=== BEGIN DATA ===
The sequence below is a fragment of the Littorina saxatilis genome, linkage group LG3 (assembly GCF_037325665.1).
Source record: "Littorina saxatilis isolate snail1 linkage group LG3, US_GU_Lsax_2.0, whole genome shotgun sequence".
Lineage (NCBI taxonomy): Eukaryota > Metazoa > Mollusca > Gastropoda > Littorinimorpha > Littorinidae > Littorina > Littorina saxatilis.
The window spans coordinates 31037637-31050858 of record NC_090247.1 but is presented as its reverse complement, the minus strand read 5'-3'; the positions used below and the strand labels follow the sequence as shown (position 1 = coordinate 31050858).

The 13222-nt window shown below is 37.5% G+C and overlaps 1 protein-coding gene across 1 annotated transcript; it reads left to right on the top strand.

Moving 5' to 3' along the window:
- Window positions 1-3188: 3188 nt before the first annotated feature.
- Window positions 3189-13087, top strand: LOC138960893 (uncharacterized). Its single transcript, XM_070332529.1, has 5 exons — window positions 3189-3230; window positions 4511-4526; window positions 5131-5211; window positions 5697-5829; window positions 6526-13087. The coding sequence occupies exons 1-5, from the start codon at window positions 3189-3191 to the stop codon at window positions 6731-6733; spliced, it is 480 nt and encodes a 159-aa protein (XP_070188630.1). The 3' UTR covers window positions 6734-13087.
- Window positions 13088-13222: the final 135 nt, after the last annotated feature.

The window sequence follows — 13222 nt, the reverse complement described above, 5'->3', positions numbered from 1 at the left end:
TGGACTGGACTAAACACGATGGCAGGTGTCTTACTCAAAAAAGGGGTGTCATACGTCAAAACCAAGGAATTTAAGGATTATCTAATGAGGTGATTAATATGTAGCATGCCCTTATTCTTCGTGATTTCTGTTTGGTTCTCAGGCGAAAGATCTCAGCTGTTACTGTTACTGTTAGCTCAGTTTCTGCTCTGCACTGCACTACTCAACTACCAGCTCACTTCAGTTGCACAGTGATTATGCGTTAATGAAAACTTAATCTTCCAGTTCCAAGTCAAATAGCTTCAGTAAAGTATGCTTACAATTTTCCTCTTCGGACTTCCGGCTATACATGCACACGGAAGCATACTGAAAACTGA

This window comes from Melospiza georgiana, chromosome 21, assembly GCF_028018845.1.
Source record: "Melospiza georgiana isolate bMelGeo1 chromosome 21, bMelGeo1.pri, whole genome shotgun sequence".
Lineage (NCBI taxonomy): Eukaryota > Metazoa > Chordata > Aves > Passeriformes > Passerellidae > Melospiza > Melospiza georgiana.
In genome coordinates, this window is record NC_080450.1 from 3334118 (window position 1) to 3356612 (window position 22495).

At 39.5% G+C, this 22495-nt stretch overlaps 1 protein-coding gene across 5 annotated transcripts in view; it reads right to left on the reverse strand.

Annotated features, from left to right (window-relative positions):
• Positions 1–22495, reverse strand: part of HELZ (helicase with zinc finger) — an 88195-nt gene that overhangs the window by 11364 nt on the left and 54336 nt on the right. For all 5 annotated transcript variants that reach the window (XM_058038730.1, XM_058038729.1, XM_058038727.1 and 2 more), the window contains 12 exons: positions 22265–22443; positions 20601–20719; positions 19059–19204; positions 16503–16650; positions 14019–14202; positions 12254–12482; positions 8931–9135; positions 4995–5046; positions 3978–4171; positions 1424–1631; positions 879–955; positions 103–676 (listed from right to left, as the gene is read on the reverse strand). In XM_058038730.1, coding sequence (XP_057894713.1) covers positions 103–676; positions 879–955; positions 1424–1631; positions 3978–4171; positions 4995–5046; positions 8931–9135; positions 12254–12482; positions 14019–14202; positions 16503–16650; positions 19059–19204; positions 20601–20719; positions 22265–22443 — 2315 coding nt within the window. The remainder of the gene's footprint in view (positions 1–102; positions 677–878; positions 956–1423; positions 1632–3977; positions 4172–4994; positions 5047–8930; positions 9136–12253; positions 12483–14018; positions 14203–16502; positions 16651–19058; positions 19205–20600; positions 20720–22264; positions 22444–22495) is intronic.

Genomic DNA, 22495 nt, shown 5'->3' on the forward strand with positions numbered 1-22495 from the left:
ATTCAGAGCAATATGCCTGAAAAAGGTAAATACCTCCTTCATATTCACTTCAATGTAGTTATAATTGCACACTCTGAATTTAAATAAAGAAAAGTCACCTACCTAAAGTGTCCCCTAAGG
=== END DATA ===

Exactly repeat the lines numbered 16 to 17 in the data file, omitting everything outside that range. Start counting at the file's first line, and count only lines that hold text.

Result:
At 39.5% G+C, this 22495-nt stretch overlaps 1 protein-coding gene across 5 annotated transcripts in view; it reads right to left on the reverse strand.

Annotated features, from left to right (window-relative positions):